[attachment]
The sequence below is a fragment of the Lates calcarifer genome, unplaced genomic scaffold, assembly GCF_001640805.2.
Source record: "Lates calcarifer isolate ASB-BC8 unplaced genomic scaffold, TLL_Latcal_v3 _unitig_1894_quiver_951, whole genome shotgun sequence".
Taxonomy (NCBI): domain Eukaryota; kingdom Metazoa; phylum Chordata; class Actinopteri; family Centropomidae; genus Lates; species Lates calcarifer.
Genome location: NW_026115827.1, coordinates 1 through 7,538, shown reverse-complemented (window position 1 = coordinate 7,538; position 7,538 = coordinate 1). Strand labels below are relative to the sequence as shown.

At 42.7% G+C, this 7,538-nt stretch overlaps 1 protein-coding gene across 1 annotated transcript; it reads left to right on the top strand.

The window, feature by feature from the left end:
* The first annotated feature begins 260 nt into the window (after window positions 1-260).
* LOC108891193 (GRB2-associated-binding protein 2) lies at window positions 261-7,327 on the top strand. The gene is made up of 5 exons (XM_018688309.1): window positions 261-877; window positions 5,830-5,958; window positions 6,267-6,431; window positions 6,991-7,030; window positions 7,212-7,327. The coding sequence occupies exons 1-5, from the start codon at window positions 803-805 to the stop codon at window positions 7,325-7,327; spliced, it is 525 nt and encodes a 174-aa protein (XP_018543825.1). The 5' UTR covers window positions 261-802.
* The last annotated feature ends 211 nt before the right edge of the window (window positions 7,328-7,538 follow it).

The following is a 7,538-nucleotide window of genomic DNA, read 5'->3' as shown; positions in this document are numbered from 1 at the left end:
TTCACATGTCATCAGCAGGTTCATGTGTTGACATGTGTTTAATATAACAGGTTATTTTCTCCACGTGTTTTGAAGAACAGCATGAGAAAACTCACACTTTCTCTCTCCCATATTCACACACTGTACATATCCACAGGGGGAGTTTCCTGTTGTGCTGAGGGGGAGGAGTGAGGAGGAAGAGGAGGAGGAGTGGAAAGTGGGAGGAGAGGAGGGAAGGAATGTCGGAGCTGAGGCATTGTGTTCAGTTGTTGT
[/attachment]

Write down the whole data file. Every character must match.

The sequence below is a fragment of the Lates calcarifer genome, unplaced genomic scaffold, assembly GCF_001640805.2.
Source record: "Lates calcarifer isolate ASB-BC8 unplaced genomic scaffold, TLL_Latcal_v3 _unitig_1894_quiver_951, whole genome shotgun sequence".
Taxonomy (NCBI): domain Eukaryota; kingdom Metazoa; phylum Chordata; class Actinopteri; family Centropomidae; genus Lates; species Lates calcarifer.
Genome location: NW_026115827.1, coordinates 1 through 7,538, shown reverse-complemented (window position 1 = coordinate 7,538; position 7,538 = coordinate 1). Strand labels below are relative to the sequence as shown.

At 42.7% G+C, this 7,538-nt stretch overlaps 1 protein-coding gene across 1 annotated transcript; it reads left to right on the top strand.

The window, feature by feature from the left end:
* The first annotated feature begins 260 nt into the window (after window positions 1-260).
* LOC108891193 (GRB2-associated-binding protein 2) lies at window positions 261-7,327 on the top strand. The gene is made up of 5 exons (XM_018688309.1): window positions 261-877; window positions 5,830-5,958; window positions 6,267-6,431; window positions 6,991-7,030; window positions 7,212-7,327. The coding sequence occupies exons 1-5, from the start codon at window positions 803-805 to the stop codon at window positions 7,325-7,327; spliced, it is 525 nt and encodes a 174-aa protein (XP_018543825.1). The 5' UTR covers window positions 261-802.
* The last annotated feature ends 211 nt before the right edge of the window (window positions 7,328-7,538 follow it).

The following is a 7,538-nucleotide window of genomic DNA, read 5'->3' as shown; positions in this document are numbered from 1 at the left end:
TTCACATGTCATCAGCAGGTTCATGTGTTGACATGTGTTTAATATAACAGGTTATTTTCTCCACGTGTTTTGAAGAACAGCATGAGAAAACTCACACTTTCTCTCTCCCATATTCACACACTGTACATATCCACAGGGGGAGTTTCCTGTTGTGCTGAGGGGGAGGAGTGAGGAGGAAGAGGAGGAGGAGTGGAAAGTGGGAGGAGAGGAGGGAAGGAATGTCGGAGCTGAGGCATTGTGTTCAGTTGTTGT